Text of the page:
Archive for under the dome

King Of The Chill

Posted in American TV (General), American TV Shows, Reviews, TV channels, TV History, Unsung Heroes with tags , , , , , , , , , on October 29, 2014 by Tom Steward

‘Horror has not fared particularly well on TV, if you except something like the 6 o’clock news, where footage of black GIs with their legs blown of, villages and kids on fire, bodies in trenches, and whole swathes of jungle being coated with good old Agent Orange.’

That was writer Stephen King in 1981, talking about putting horror on television (thanks to my mentor and go-to for gothic television Helen Wheatley for the quote!). Despite King’s reservations, his horror stories have found a natural home in TV as series, miniseries, and made-for-TV movies in the last four decades. Ironically, it is precisely because television is so ‘full of real horrors’ that King’s work fits so well there. Perhaps it’s not vivid images of war on the news anymore, but there are still certainly plenty of reports of murderous violence, human cruelty and sexual abuse on an array of primetime infotainment programmes. King is particularly valid in this context since he is perhaps the writer most famous for bringing horror into touch with the contemporary world.

Anyone lose their childhood down here?

Anyone lose their childhood down here?

King has been adapted for the cinema significantly, but none of those movies quite captures the lingering terror of his writing as the miniseries versions. Something about having to stop and resume watching episodes of It and Salem’s Lot offers a prolonged, almost masochistic quality of fear unavailable in all but the books themselves, which, as Joey Tribiani has shown, are best stored in the freezer when not being read. Television has such affective qualities as a medium – many of which are connected to horror – that merely the act of televising can induce dread. What Pennywise the Clown can do to you in the cinema is no match for the monkeyshines he gets up to in and around your living rooms each and every night.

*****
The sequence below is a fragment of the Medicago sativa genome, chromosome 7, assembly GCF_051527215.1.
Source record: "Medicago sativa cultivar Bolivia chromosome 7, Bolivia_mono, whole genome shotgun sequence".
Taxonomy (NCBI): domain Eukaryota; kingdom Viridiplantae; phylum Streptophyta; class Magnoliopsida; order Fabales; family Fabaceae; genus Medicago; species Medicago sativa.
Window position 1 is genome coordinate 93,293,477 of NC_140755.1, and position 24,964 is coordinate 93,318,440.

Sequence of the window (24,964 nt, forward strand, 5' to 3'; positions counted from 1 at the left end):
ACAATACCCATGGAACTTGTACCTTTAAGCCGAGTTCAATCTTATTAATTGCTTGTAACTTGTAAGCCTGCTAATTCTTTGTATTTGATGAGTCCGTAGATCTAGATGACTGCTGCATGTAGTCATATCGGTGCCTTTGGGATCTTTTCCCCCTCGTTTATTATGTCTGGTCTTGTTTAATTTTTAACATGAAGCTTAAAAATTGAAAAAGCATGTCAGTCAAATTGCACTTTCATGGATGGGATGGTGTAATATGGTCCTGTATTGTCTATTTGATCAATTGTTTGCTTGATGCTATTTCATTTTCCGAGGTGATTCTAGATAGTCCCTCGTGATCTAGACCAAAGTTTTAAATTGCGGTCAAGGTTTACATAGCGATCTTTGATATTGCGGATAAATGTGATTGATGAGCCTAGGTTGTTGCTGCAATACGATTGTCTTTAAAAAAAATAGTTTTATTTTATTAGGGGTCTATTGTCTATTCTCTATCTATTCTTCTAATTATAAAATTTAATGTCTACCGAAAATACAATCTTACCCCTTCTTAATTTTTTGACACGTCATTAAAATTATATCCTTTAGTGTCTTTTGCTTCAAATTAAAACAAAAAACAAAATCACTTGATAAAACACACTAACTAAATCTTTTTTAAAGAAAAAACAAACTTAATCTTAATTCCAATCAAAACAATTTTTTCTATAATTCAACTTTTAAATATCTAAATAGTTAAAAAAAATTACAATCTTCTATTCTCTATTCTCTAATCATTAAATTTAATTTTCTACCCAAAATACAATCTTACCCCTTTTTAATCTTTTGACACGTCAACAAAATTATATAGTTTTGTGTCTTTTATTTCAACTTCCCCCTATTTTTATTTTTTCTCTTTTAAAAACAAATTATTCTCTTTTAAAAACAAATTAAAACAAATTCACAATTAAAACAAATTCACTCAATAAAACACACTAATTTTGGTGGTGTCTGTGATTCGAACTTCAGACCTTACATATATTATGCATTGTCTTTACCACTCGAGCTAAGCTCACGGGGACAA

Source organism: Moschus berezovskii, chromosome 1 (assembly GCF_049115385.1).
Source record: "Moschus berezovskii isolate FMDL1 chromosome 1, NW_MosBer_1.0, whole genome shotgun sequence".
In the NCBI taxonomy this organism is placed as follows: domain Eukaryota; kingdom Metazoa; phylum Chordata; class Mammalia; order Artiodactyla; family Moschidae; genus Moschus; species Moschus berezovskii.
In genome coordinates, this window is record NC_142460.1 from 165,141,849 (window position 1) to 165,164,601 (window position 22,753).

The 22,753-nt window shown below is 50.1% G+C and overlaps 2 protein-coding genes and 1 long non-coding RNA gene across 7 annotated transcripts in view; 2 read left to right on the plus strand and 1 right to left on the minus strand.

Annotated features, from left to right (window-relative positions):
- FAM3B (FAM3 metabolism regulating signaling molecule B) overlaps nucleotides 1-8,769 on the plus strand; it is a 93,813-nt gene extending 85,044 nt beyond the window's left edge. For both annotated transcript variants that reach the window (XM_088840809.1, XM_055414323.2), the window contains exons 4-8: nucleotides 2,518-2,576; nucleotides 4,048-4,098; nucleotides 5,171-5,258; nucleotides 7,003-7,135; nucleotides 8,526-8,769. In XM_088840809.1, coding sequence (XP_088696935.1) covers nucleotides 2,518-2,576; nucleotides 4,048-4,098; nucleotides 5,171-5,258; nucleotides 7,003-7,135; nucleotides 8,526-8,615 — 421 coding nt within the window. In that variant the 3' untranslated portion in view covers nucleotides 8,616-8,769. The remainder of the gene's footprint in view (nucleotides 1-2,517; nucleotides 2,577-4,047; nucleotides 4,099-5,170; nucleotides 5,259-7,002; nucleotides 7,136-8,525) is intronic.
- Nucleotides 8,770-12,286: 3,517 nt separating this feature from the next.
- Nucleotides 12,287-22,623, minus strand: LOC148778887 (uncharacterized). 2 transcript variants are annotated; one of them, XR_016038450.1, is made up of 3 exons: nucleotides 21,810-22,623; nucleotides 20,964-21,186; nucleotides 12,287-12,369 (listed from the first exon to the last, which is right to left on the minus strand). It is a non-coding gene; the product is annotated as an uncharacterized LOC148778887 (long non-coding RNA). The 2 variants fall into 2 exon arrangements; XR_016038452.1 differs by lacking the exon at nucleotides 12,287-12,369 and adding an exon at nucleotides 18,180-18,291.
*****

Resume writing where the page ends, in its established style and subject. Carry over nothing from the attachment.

Genre aside, TV adaptations of King’s books give us pause to consider which visual medium is best suited to accommodate the novel. For best-selling authors like King, the natural route is feature films, not necessary because they are the best platform for his work but due to their popularity and potential (at one time!) for box-office success. But the bulkier novels suffer inside the constraints of a two to three-hour movie, and the best film adaptations of King’s writing have generally been those extrapolated from his short stories. TV series that want to appear classy and cultured often compare themselves to novels with episodes the equivalent of chapters. But when applied to King’s shlockier fare, we can see it’s about what fits not what elevates.

The symbiotic relationship between Stephen King and television was on my mind as I watched the Lifetime movie Big Driver based on his novella. The network that once bore the slogan ‘television for women’ doesn’t necessarily seem like the place for Stephen King adaptations but the subject matter complimented Lifetime’s penchant for celebrities, scandals and sex crimes in its programming perfectly. The target audience, which still more or less holds today, ensured that none of the rape scenes ever approached the voyeurism or perverse pleasure they achieve in many horror movies. Though fiction, it was fluent with the showbusiness biography strand of original movies on Lifetime. In fact, it’s quite striking how King’s work seems malleable to a wide range of TV genres and formats.

The Biggest driver of a Lifetime!

The Biggest driver of a Lifetime!

King’s novel Under the Dome has been adapted and expanded into a primetime CBS TV series, which blended into the current fashion for fantasy and science-fiction television in the network schedules. A decade ago, King developed a re-make of Lars Von Trier’s surreal medical drama Riget called Kingdom Hospital which heralded a trend for American versions of European (mainly Scandinavian) TV series that has yet to see an end. King’s short stories were regularly fodder for half-hour dramas in the revived series of The Twilight Zone and The Outer Limits during the fantasy anthology renaissance in the ‘80s and ‘90s. His contribution to the modern gothic even came full circle as King penned an original screenplay for Fox’s paranormal detective series The X-Files in 1998. The tribute is fitting as we can see the influence of Stephen King miniseries in contemporary TV horror such as the self-contained first season of The Walking Dead or the season-long anthology dramas that comprise American Horror Story. It might not be an affinity King is particularly proud to boast – although now would be the time to jump on the pioneer bandwagon – but it’s one that, like the repressed, will always return to haunt him.